A recent survey of online voters in the Town of Markham 2006 election may point to the future of e-voting in Canadian municipalities. In partnership with the Town of Markham, the survey is part of research conducted by Toronto-based Delvinia Interactive that began in 2003 to track online voter feedback.
A recent survey of online voters in the Town of Markham 2006 election may point to the future of online voting in Canadian municipalities.
In partnership with the Town of Markham, the survey is part of research conducted by Toronto-based Delvinia Interactive that began in 2003 to track online voter feedback. The results of Markham residents’ e-voting experience can be found in the report entitled Understanding the Digital Voter Experience.
Of those who cast their ballot online in the 2006 election, 4,633 responded to the survey and 91 per cent said they’d be very likely to vote online again.
“It’s incredible to see such a high percentage of people saying they’d like to do it again,” says Adam Froman, president, Delvinia Interactive. “It really just validated that as part of a higher voter experience, people like having the convenience of being able to actually vote from their homes or if they’re away.”
And while online voting may in fact be more convenient than lining up at polling stations, the survey does note the criticisms of online voting, including security and voter authentication.
“I think the other municipalities are starting to realize that they’re still concerned about the perception and the fears and the issues associated with it, instead of just looking at the benefits that are there,” he says.
“Based on the work we’ve done with Markham and the related survey, it’s just impractical for them (municipalities) to not consider Internet voting as one of the options when people are already banking and shopping online.”
Alison Brooks, senior analyst for Canadian government research with IDC Canada, raises another issue that has yet to be addressed by vendors.
“The only kink in the chain is that if you put money into a bank and something goes wrong, you have a paper or an audit trail that provides security, so that justice can be done,” says Brooks. “But so far the vendors in the online voting service provision have not been able to create this kind of audit trail.”
Security fears aside, municipal interest does appear to be growing, according to Froman, who adds that there are roughly 16 municipalities that offered some form of Internet voting as opposed to about six in the previous election. “So it’s a matter of time before municipalities, particularly in Ontario, are starting to catch up.”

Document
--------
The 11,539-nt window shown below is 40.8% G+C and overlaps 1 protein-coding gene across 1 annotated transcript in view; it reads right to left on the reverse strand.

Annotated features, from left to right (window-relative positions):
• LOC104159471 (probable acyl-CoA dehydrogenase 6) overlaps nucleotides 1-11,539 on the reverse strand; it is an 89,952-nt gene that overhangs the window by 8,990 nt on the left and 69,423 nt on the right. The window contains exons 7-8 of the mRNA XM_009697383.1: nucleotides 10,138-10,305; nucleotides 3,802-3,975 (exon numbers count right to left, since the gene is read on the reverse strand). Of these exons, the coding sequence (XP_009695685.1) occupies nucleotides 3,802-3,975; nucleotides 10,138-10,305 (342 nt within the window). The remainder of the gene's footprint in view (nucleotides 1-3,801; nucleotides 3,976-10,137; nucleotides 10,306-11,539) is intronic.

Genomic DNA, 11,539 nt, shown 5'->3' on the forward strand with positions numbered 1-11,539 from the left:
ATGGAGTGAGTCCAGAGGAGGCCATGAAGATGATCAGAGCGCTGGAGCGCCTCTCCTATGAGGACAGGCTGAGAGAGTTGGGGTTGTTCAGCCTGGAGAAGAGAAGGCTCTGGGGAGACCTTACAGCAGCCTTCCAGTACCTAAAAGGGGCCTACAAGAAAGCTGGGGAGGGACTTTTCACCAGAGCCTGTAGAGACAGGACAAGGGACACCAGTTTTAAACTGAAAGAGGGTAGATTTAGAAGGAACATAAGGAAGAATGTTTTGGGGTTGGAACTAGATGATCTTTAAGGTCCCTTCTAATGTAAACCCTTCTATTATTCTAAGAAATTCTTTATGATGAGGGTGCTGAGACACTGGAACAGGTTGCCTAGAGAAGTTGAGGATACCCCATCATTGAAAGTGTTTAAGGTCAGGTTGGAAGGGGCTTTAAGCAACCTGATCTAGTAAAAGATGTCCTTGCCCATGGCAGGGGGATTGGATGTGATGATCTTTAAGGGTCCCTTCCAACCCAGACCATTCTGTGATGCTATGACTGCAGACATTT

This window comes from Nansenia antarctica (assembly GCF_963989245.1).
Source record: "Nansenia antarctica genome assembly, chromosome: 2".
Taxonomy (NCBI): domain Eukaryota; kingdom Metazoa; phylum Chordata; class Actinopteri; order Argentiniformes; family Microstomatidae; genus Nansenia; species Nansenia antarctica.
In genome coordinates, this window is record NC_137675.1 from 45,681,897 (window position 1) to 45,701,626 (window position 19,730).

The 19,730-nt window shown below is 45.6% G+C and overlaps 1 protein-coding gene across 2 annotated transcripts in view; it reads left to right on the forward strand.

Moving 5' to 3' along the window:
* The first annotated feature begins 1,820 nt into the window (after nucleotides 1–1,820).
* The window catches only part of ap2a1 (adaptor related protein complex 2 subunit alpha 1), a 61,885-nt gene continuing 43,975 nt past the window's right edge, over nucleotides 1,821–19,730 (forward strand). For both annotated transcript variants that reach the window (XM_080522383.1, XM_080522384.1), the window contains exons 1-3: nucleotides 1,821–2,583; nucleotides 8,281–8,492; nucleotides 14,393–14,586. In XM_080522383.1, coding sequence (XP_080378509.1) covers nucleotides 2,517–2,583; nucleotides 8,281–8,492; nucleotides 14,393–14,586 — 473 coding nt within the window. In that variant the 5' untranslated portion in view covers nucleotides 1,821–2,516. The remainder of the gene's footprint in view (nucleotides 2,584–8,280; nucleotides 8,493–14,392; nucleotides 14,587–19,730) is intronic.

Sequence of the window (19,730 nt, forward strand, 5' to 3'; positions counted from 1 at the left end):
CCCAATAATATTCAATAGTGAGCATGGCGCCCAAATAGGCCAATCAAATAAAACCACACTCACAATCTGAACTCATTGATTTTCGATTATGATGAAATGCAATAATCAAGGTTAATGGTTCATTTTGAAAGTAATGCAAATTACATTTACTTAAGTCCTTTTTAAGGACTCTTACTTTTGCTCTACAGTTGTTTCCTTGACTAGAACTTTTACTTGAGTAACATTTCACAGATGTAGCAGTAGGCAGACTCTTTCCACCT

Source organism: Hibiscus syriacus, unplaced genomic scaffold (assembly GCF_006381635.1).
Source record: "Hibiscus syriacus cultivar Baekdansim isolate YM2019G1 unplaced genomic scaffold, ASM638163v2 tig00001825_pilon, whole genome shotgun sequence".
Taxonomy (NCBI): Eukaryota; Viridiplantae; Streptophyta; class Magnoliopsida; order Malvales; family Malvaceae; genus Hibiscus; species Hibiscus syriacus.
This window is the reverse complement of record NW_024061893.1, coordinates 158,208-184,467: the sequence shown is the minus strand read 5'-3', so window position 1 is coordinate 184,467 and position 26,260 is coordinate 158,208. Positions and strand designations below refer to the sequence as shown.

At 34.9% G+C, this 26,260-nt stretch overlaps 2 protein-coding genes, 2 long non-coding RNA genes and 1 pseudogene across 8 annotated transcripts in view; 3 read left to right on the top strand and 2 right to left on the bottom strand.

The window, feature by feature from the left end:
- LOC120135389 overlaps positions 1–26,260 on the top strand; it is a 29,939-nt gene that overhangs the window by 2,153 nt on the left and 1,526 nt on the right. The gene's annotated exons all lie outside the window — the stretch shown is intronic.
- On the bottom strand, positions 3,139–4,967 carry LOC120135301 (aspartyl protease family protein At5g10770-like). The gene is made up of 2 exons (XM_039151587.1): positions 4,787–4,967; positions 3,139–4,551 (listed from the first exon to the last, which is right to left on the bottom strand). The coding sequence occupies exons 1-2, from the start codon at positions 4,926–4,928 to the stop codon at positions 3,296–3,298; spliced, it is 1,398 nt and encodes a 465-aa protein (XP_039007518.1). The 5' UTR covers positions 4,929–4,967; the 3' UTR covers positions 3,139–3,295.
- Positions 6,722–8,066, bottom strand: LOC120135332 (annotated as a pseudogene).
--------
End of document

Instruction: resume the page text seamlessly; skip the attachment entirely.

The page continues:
The need for municipalities to “catch up” is also something being driven by demographics, including new Canadians and younger Canadians, says Brooks.
“I think that governments have really no option but to figure out – in conjunction with the vendors – how to actually address all of these security and privacy concerns that underlie all the technology, so that they can have this forward-thinking, strategic approach to government services,” says Brooks.
She adds that according to IDC Canada research, only municipalities are interested in implementing electronic voting systems.
“Nobody’s adopted it and nobody’s interested in it at the federal and provincial levels,” says Brooks. “But at the municipal level, 10 per cent of our respondents were interested in acquiring, piloting, or considering electronic voting systems.”
Markham town clerk Sheila Birrell says the results from the survey are reflective of the town’s high-tech image.
“The Delvinia survey shows that our residents were very pleased with this additional service, and I think online voting will catch on eventually at all levels,” says Birrell.
Froman notes that online voting is something governments need to get onboard with sooner rather than later. “Online voting is changing the way e-democracy is happening and how people can participate in elections,” he says. “I think its going to become harder and harder for governments to dismiss online voting as an option.”
And vendors have a role to play in furthering this e-democracy, adds Brooks. “Vendors have to step up to the plate and offer some leadership in terms of actually being able to meet these government vertical specific constraints in this regard,” says Brooks.
“I think there will be uptake particularly in the citizen facing sector; we’ve seen a lot of traction in all the Service Canada, Service Ontario, and then all the 311 implementations to address that increasing need for citizen satisfaction in all sorts of capacities.”
Markham voters can now cast their e-ballot